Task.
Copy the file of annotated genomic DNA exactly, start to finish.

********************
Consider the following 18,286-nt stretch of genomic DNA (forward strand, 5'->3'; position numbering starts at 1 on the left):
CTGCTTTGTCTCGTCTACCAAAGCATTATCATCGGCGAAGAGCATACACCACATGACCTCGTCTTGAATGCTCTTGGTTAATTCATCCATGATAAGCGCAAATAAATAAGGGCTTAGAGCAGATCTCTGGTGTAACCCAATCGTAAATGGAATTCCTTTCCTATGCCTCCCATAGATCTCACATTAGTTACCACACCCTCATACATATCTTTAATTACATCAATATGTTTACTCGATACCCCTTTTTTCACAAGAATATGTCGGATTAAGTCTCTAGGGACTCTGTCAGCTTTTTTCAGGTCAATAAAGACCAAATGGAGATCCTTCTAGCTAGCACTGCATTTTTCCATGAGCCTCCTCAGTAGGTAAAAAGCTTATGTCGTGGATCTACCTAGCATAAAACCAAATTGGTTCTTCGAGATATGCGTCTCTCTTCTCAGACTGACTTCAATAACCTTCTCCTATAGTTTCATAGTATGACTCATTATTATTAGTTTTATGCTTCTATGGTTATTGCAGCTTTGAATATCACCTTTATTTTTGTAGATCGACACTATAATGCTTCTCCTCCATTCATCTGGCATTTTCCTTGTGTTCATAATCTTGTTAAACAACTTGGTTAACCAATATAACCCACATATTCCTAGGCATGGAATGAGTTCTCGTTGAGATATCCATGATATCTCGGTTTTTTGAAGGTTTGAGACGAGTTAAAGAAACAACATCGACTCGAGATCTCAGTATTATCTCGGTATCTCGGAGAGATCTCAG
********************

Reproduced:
Consider the following 18,286-nt stretch of genomic DNA (forward strand, 5'->3'; position numbering starts at 1 on the left):
CTGCTTTGTCTCGTCTACCAAAGCATTATCATCGGCGAAGAGCATACACCACATGACCTCGTCTTGAATGCTCTTGGTTAATTCATCCATGATAAGCGCAAATAAATAAGGGCTTAGAGCAGATCTCTGGTGTAACCCAATCGTAAATGGAATTCCTTTCCTATGCCTCCCATAGATCTCACATTAGTTACCACACCCTCATACATATCTTTAATTACATCAATATGTTTACTCGATACCCCTTTTTTCACAAGAATATGTCGGATTAAGTCTCTAGGGACTCTGTCAGCTTTTTTCAGGTCAATAAAGACCAAATGGAGATCCTTCTAGCTAGCACTGCATTTTTCCATGAGCCTCCTCAGTAGGTAAAAAGCTTATGTCGTGGATCTACCTAGCATAAAACCAAATTGGTTCTTCGAGATATGCGTCTCTCTTCTCAGACTGACTTCAATAACCTTCTCCTATAGTTTCATAGTATGACTCATTATTATTAGTTTTATGCTTCTATGGTTATTGCAGCTTTGAATATCACCTTTATTTTTGTAGATCGACACTATAATGCTTCTCCTCCATTCATCTGGCATTTTCCTTGTGTTCATAATCTTGTTAAACAACTTGGTTAACCAATATAACCCACATATTCCTAGGCATGGAATGAGTTCTCGTTGAGATATCCATGATATCTCGGTTTTTTGAAGGTTTGAGACGAGTTAAAGAAACAACATCGACTCGAGATCTCAGTATTATCTCGGTATCTCGGAGAGATCTCAG